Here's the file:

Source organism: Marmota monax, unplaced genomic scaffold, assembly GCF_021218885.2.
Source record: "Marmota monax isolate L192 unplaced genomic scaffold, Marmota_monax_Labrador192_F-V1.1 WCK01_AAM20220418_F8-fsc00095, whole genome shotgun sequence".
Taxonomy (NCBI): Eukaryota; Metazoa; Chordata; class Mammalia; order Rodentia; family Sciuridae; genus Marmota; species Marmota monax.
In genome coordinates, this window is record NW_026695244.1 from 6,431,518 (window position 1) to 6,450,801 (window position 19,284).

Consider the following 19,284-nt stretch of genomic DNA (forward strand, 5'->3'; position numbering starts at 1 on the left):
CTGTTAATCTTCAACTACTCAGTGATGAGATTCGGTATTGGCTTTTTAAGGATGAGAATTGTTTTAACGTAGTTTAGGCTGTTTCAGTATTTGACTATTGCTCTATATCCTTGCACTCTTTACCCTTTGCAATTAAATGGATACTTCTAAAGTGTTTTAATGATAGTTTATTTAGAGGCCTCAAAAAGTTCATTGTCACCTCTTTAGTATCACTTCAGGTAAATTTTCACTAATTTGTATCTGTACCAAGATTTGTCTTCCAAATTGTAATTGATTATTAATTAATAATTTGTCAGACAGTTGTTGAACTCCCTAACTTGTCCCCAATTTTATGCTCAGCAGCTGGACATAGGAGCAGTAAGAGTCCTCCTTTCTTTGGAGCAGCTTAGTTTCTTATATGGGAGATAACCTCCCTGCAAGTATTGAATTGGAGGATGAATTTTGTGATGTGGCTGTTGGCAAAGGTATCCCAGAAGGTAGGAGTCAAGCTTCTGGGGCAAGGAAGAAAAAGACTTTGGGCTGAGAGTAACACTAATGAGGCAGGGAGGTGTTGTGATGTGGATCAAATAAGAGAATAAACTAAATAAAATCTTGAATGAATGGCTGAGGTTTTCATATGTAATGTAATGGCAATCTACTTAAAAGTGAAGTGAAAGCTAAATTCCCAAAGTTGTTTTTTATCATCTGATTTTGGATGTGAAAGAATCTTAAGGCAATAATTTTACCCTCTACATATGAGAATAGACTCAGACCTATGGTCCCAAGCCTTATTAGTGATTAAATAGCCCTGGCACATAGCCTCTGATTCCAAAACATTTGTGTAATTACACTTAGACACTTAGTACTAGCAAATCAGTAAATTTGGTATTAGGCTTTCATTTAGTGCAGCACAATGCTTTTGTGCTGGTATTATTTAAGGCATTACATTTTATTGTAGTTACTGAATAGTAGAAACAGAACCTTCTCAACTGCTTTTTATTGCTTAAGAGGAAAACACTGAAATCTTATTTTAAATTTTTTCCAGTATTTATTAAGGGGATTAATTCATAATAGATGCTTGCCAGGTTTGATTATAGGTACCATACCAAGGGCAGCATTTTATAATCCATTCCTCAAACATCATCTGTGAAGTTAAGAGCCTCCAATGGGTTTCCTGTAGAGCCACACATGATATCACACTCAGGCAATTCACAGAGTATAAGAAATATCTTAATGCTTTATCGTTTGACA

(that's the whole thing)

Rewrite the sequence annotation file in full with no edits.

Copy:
Source organism: Marmota monax, unplaced genomic scaffold, assembly GCF_021218885.2.
Source record: "Marmota monax isolate L192 unplaced genomic scaffold, Marmota_monax_Labrador192_F-V1.1 WCK01_AAM20220418_F8-fsc00095, whole genome shotgun sequence".
Taxonomy (NCBI): Eukaryota; Metazoa; Chordata; class Mammalia; order Rodentia; family Sciuridae; genus Marmota; species Marmota monax.
In genome coordinates, this window is record NW_026695244.1 from 6,431,518 (window position 1) to 6,450,801 (window position 19,284).

Consider the following 19,284-nt stretch of genomic DNA (forward strand, 5'->3'; position numbering starts at 1 on the left):
CTGTTAATCTTCAACTACTCAGTGATGAGATTCGGTATTGGCTTTTTAAGGATGAGAATTGTTTTAACGTAGTTTAGGCTGTTTCAGTATTTGACTATTGCTCTATATCCTTGCACTCTTTACCCTTTGCAATTAAATGGATACTTCTAAAGTGTTTTAATGATAGTTTATTTAGAGGCCTCAAAAAGTTCATTGTCACCTCTTTAGTATCACTTCAGGTAAATTTTCACTAATTTGTATCTGTACCAAGATTTGTCTTCCAAATTGTAATTGATTATTAATTAATAATTTGTCAGACAGTTGTTGAACTCCCTAACTTGTCCCCAATTTTATGCTCAGCAGCTGGACATAGGAGCAGTAAGAGTCCTCCTTTCTTTGGAGCAGCTTAGTTTCTTATATGGGAGATAACCTCCCTGCAAGTATTGAATTGGAGGATGAATTTTGTGATGTGGCTGTTGGCAAAGGTATCCCAGAAGGTAGGAGTCAAGCTTCTGGGGCAAGGAAGAAAAAGACTTTGGGCTGAGAGTAACACTAATGAGGCAGGGAGGTGTTGTGATGTGGATCAAATAAGAGAATAAACTAAATAAAATCTTGAATGAATGGCTGAGGTTTTCATATGTAATGTAATGGCAATCTACTTAAAAGTGAAGTGAAAGCTAAATTCCCAAAGTTGTTTTTTATCATCTGATTTTGGATGTGAAAGAATCTTAAGGCAATAATTTTACCCTCTACATATGAGAATAGACTCAGACCTATGGTCCCAAGCCTTATTAGTGATTAAATAGCCCTGGCACATAGCCTCTGATTCCAAAACATTTGTGTAATTACACTTAGACACTTAGTACTAGCAAATCAGTAAATTTGGTATTAGGCTTTCATTTAGTGCAGCACAATGCTTTTGTGCTGGTATTATTTAAGGCATTACATTTTATTGTAGTTACTGAATAGTAGAAACAGAACCTTCTCAACTGCTTTTTATTGCTTAAGAGGAAAACACTGAAATCTTATTTTAAATTTTTTCCAGTATTTATTAAGGGGATTAATTCATAATAGATGCTTGCCAGGTTTGATTATAGGTACCATACCAAGGGCAGCATTTTATAATCCATTCCTCAAACATCATCTGTGAAGTTAAGAGCCTCCAATGGGTTTCCTGTAGAGCCACACATGATATCACACTCAGGCAATTCACAGAGTATAAGAAATATCTTAATGCTTTATCGTTTGACA